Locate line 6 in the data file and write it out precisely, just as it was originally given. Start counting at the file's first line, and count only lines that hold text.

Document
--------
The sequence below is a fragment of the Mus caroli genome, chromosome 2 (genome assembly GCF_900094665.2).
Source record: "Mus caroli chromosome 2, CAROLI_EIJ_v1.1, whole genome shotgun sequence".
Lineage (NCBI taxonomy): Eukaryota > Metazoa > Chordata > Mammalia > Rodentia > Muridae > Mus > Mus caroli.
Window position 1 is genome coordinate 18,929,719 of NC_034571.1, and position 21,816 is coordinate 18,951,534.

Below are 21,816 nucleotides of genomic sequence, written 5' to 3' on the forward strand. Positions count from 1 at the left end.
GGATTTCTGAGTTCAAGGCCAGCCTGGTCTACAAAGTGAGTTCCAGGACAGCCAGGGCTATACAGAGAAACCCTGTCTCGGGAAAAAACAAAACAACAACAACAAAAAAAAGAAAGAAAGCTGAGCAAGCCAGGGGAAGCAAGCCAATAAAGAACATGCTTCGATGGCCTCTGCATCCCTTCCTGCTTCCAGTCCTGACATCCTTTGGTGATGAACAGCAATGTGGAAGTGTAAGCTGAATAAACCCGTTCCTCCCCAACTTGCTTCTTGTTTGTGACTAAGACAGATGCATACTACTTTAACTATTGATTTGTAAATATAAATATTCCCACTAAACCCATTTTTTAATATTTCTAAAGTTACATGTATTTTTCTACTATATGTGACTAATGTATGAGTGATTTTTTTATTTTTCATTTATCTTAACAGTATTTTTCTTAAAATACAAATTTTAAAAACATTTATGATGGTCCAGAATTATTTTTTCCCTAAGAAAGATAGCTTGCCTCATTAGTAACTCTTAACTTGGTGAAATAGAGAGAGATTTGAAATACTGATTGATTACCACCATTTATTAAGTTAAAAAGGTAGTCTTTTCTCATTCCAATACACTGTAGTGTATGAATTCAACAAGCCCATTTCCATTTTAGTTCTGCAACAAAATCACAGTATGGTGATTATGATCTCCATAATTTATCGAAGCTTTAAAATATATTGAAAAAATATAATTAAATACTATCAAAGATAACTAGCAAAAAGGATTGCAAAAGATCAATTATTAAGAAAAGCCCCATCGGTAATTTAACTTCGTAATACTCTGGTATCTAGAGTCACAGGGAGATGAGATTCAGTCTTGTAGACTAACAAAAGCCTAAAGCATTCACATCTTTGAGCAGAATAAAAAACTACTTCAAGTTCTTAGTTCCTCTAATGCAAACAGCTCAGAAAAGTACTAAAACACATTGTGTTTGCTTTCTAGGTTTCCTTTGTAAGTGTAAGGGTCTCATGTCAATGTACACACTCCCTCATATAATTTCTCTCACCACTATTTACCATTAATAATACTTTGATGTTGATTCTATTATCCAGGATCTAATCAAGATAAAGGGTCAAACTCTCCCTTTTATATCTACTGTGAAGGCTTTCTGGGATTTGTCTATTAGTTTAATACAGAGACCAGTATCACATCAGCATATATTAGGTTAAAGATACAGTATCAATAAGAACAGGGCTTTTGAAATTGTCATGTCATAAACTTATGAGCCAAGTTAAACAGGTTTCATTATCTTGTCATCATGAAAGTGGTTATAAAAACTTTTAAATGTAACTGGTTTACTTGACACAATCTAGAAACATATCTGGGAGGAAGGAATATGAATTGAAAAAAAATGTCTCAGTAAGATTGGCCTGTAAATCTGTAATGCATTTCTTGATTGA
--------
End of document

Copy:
GGATTTCTGAGTTCAAGGCCAGCCTGGTCTACAAAGTGAGTTCCAGGACAGCCAGGGCTATACAGAGAAACCCTGTCTCGGGAAAAAACAAAACAACAACAACAAAAAAAAGAAAGAAAGCTGAGCAAGCCAGGGGAAGCAAGCCAATAAAGAACATGCTTCGATGGCCTCTGCATCCCTTCCTGCTTCCAGTCCTGACATCCTTTGGTGATGAACAGCAATGTGGAAGTGTAAGCTGAATAAACCCGTTCCTCCCCAACTTGCTTCTTGTTTGTGACTAAGACAGATGCATACTACTTTAACTATTGATTTGTAAATATAAATATTCCCACTAAACCCATTTTTTAATATTTCTAAAGTTACATGTATTTTTCTACTATATGTGACTAATGTATGAGTGATTTTTTTATTTTTCATTTATCTTAACAGTATTTTTCTTAAAATACAAATTTTAAAAACATTTATGATGGTCCAGAATTATTTTTTCCCTAAGAAAGATAGCTTGCCTCATTAGTAACTCTTAACTTGGTGAAATAGAGAGAGATTTGAAATACTGATTGATTACCACCATTTATTAAGTTAAAAAGGTAGTCTTTTCTCATTCCAATACACTGTAGTGTATGAATTCAACAAGCCCATTTCCATTTTAGTTCTGCAACAAAATCACAGTATGGTGATTATGATCTCCATAATTTATCGAAGCTTTAAAATATATTGAAAAAATATAATTAAATACTATCAAAGATAACTAGCAAAAAGGATTGCAAAAGATCAATTATTAAGAAAAGCCCCATCGGTAATTTAACTTCGTAATACTCTGGTATCTAGAGTCACAGGGAGATGAGATTCAGTCTTGTAGACTAACAAAAGCCTAAAGCATTCACATCTTTGAGCAGAATAAAAAACTACTTCAAGTTCTTAGTTCCTCTAATGCAAACAGCTCAGAAAAGTACTAAAACACATTGTGTTTGCTTTCTAGGTTTCCTTTGTAAGTGTAAGGGTCTCATGTCAATGTACACACTCCCTCATATAATTTCTCTCACCACTATTTACCATTAATAATACTTTGATGTTGATTCTATTATCCAGGATCTAATCAAGATAAAGGGTCAAACTCTCCCTTTTATATCTACTGTGAAGGCTTTCTGGGATTTGTCTATTAGTTTAATACAGAGACCAGTATCACATCAGCATATATTAGGTTAAAGATACAGTATCAATAAGAACAGGGCTTTTGAAATTGTCATGTCATAAACTTATGAGCCAAGTTAAACAGGTTTCATTATCTTGTCATCATGAAAGTGGTTATAAAAACTTTTAAATGTAACTGGTTTACTTGACACAATCTAGAAACATATCTGGGAGGAAGGAATATGAATTGAAAAAAAATGTCTCAGTAAGATTGGCCTGTAAATCTGTAATGCATTTCTTGATTGA